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Displays Graphics Windows Hardware

Windows 8 Has Scaling Issues On High-PPI Displays 171

crookedvulture writes "High-PPI displays are becoming increasingly popular on tablets and notebooks, but Windows 8 may not be ready for them. On a 13" notebook display with a 1080p resolution, the RTM version of Win8 scales up some desktop UI elements nicely. However, there are serious issues with Metro, which produces tiles and text that are either too small or too large depending on the PPI setting used. That setting, by the way, is a simple on/off switch that tells the OS to 'make everything bigger.' Web browsing is particularly problematic, with Internet Explorer 10 introducing ugly rendering artifacts when scaling pages in both Metro and desktop modes. Clearly, there's work to be done on the OS side to properly support higher pixel densities."
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Windows 8 Has Scaling Issues On High-PPI Displays

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  • To be fair (Score:3, Informative)

    by TheSkepticalOptimist ( 898384 ) on Wednesday September 26, 2012 @02:53PM (#41467163)

    This is not a Windows issue but rather the way that developers support High DPI in their apps.

    Way too many developers are still using MFC and Win32 for UI development, which has no concept of High-DPI and requires scaling to be done manually. If the app doesn't even poll for the current DPI of the OS then nothing is going to scale correctly using those antiquated API's.

    WPF automatically adjusts controls to the DPI settings of the OS, however if you don't use vector paths to render UI elements you might see an ugly bitmap stretch here and there. Haven't fully investigated Windows RT (the framework, not the tablet), but I am sure DPI awareness is also a fundamental part of its presentation framework. If a developer throws a 16x16 icon into an app resource, you are going to get and ugly scale.

    When it comes to web pages then its anyone's guess how the web designer will support high DPI. Web pages are still mostly a bunch of static jpg's so scaling up something that looks like a line on regular DPI settings, only to see it smear and blur into a bar as shown in the article is purely the fault of the web page designer.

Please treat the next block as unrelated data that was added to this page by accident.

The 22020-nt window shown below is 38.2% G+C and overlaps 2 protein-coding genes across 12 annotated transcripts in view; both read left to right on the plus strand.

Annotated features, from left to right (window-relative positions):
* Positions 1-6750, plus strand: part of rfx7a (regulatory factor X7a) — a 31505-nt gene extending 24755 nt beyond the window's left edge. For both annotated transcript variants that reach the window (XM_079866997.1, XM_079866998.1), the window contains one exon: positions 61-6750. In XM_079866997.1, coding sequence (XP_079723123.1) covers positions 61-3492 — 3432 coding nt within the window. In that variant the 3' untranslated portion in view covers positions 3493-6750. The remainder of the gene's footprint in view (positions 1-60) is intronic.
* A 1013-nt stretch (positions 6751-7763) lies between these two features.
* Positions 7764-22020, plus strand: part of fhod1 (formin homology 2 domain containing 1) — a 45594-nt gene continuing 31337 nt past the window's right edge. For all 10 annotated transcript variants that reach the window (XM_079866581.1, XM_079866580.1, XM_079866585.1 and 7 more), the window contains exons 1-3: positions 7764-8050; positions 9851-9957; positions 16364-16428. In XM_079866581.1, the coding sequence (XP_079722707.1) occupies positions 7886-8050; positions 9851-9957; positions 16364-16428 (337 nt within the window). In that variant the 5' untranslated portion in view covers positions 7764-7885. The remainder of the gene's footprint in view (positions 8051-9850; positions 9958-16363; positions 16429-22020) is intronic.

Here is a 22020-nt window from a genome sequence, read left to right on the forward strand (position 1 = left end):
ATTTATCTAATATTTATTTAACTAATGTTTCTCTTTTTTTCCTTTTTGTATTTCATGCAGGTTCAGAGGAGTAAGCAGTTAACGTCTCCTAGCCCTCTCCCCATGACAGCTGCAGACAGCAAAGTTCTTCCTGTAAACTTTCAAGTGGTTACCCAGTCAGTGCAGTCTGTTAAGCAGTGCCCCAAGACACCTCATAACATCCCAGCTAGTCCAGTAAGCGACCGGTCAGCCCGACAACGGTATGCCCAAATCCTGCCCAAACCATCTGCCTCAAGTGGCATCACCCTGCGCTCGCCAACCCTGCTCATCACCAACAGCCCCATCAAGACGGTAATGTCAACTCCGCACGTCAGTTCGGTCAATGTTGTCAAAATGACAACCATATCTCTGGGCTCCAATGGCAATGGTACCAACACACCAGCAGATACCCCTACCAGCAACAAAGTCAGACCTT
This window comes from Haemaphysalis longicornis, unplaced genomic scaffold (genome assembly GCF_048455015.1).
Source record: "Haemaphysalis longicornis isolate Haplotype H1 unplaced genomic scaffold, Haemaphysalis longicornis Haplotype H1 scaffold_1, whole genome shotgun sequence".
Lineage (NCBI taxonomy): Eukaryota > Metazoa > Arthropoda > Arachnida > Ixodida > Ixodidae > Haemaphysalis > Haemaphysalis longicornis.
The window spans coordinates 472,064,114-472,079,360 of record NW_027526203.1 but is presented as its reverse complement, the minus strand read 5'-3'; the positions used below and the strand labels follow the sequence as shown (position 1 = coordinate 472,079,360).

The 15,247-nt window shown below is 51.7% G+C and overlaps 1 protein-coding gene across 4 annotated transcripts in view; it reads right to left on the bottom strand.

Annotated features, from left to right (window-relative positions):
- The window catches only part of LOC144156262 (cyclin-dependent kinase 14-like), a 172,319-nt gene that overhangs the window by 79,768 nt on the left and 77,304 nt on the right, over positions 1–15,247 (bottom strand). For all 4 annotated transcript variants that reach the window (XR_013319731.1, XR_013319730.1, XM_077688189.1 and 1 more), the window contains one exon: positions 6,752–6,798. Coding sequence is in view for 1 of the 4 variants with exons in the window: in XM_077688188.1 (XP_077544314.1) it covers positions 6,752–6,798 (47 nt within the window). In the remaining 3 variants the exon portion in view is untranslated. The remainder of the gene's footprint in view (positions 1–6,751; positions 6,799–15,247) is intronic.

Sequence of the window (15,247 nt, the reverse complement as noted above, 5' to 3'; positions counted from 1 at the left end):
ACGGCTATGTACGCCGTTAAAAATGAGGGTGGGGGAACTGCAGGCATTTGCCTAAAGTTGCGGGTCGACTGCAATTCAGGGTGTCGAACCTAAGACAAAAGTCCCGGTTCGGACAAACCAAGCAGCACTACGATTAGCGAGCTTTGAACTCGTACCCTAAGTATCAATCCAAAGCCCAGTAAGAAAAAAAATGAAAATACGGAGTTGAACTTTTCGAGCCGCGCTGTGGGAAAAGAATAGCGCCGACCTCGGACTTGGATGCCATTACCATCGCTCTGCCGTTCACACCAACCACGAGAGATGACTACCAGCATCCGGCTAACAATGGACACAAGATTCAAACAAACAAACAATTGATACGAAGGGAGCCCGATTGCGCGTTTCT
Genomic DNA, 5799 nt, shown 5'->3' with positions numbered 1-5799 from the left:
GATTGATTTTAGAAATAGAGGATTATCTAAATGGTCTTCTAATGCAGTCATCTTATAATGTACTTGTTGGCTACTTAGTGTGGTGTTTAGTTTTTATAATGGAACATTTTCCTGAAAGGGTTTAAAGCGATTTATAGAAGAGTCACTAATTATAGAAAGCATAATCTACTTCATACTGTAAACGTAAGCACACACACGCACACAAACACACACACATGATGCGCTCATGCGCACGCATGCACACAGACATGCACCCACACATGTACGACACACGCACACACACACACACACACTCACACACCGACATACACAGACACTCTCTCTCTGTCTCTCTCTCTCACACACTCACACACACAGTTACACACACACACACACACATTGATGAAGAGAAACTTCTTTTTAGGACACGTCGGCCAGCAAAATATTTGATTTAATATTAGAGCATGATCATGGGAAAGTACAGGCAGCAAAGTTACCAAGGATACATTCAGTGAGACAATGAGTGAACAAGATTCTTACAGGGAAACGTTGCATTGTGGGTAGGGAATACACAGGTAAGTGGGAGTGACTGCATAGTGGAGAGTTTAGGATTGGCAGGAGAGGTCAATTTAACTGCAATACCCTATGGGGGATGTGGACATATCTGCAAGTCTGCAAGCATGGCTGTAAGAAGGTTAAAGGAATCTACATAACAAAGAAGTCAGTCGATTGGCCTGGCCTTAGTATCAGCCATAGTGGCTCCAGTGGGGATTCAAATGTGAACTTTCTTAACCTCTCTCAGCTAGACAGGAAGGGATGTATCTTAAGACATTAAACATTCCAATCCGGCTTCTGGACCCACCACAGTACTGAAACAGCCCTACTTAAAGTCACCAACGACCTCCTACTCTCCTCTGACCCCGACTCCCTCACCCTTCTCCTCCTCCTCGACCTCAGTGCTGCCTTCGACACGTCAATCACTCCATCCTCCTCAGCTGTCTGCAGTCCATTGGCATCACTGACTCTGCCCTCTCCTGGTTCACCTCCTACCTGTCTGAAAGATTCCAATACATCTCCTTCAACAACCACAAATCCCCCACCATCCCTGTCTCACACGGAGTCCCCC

I do agree that as a whole Microsoft needs to do a little better job supporting High DPI across their API's, but most of what this article mentions comes from poor app/web design more then anything.

  • Re:To be fair (Score:3, Informative)

    by Billly Gates ( 198444 ) on Wednesday September 26, 2012 @02:58PM (#41467235) Journal

    It is up to the web browser. The only thing the web master should do is put a CSS if it is a mobile screen to take away some complexity or change the dimensions of the text for readability.

    The web browser is what takes care of integrating the images with the operating system and rendering them on screen. Windows 8 supports high DPI but I am fairly shocked IE 10 which is an excellent browser contrary to past releases of IE does not fully support it. IE 10 needs to be patched asap as it is used in Windows 8 mobile as well where phones have bizaare resolutions and DPI combos.

  • Re:Wha...? (Score:5, Informative)

    by JDG1980 ( 2438906 ) on Wednesday September 26, 2012 @03:11PM (#41467403)

    That's the catch here, we've designed for a single pixel to take up a certain fraction of your personal field of view, suddenly higher density displays come along, to which we initially ask, why, was there something wrong with the old pixel densities?

    Yes, there was. The existing low-density displays require ugly (and often patented) hacks like hinting and subpixel rendering to display fonts at normal point sizes. When the pixel density is increased enough, this all becomes unnecessary. And it looks a lot better when it's done right. Have you ever tried using the new iPad? To me, it was a revelation: with a web page or PDF fully zoomed out, the letters were still incredibly sharp and clear, with none of the usual "cloudiness" that results from standard anti-aliasing techniques.